Labor Markets and the Demand for Foreign Direct Investment

Pandya, Sonal S.
June 2010
International Organization;Summer2010, Vol. 64 Issue 3, p389
Academic Journal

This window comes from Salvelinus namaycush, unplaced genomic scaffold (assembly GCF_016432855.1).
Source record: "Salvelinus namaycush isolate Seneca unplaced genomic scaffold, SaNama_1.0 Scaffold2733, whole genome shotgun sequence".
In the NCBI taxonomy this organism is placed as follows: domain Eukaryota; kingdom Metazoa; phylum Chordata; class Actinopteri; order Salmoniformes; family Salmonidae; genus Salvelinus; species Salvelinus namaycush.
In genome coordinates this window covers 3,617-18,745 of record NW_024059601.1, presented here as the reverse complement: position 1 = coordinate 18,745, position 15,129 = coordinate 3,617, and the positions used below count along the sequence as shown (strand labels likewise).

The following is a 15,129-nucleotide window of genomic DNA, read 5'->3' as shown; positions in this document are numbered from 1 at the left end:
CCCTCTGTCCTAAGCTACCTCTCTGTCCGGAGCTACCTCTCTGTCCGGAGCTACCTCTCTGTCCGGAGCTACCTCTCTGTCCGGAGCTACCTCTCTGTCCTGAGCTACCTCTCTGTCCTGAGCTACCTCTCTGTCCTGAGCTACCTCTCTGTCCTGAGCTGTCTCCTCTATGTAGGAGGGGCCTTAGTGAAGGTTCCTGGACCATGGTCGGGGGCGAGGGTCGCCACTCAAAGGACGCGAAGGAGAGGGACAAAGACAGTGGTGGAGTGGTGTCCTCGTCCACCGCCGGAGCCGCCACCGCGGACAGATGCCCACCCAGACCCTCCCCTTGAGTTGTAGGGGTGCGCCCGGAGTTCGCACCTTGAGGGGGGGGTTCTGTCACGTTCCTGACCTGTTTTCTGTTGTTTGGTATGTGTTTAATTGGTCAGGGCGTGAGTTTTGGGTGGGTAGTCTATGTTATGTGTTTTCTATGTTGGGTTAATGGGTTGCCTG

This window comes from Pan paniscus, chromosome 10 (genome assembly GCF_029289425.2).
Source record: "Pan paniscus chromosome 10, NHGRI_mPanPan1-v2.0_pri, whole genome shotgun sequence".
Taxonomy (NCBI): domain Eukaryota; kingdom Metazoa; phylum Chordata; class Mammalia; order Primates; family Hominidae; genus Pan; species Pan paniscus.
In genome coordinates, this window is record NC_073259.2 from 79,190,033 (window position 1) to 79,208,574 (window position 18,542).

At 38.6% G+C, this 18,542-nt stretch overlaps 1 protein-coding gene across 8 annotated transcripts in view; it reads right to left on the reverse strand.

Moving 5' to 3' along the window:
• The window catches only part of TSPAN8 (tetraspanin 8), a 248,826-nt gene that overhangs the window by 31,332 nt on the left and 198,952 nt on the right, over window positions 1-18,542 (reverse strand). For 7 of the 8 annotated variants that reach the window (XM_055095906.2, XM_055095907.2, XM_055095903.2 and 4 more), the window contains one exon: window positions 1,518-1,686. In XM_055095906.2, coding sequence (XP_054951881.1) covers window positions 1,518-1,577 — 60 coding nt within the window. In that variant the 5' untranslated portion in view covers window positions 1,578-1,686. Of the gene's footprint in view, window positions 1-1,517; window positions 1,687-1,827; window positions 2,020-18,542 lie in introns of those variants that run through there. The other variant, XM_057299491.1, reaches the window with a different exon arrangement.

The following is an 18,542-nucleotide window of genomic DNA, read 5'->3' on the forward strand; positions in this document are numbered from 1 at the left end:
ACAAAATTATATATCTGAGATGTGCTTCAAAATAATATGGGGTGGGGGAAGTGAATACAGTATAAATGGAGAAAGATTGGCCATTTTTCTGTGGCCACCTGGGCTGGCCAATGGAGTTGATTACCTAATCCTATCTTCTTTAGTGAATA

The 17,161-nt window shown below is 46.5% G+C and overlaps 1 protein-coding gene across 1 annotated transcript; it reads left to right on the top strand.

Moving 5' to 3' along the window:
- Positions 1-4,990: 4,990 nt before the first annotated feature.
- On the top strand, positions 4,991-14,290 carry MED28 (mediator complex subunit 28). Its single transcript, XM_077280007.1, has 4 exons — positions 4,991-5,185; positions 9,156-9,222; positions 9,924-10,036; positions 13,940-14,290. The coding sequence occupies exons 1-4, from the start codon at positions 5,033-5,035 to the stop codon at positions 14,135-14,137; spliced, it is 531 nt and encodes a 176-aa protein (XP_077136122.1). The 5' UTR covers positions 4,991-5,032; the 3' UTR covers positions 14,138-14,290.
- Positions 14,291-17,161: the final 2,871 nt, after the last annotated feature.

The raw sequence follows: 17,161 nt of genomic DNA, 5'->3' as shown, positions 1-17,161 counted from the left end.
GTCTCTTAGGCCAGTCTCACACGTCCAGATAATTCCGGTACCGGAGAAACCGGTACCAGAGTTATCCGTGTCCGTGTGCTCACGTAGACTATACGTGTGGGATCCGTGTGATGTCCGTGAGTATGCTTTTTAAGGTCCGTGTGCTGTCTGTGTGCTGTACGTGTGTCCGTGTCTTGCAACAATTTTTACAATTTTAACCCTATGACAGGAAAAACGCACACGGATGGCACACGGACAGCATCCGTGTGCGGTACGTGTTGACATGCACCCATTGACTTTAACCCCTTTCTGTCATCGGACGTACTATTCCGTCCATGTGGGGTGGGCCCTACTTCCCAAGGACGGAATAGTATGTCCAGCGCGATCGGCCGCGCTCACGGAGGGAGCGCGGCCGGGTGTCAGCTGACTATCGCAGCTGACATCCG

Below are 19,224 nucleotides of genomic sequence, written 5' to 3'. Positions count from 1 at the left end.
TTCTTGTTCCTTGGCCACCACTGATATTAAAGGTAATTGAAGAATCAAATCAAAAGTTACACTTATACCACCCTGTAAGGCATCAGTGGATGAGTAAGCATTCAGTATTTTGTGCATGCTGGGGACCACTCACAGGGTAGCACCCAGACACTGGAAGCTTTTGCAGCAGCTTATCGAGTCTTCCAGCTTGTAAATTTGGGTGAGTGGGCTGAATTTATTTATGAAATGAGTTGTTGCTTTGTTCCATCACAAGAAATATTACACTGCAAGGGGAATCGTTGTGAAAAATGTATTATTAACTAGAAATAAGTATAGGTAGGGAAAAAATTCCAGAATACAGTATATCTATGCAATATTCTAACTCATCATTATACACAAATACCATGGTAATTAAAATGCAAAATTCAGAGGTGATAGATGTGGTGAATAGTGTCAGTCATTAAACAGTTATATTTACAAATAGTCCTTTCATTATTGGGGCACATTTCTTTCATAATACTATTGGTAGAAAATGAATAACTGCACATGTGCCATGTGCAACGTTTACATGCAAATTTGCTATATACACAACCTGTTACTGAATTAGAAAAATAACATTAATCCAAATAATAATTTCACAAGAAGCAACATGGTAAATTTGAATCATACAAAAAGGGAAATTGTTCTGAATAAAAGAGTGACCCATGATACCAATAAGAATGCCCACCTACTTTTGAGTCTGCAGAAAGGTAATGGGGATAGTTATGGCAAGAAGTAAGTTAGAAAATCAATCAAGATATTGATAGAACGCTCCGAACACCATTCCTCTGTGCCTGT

Existing research on foreign direct investment (FDI) focuses on how politics influences the supply of FDI inflows. In this article I shift focus to the demand for FDI inflows within recipient countries by examining individual preferences for FDI. I argue that FDI preferences are largely a function of FDI's effects on income. FDI raises wages, especially those of skilled labor because foreign firms require more highly skilled labor than their local counterparts. Accordingly, support for FDI should increase with respondents' skills. Using three years of extensive public opinion data from eighteen Latin American countries, I provide robust evidence that preferences are consistent with FDI's effects on income. There is relatively little support for alternate explanations including concerns about job security, opposition to privatization, and the socializing effects of higher education on economic policy preferences.


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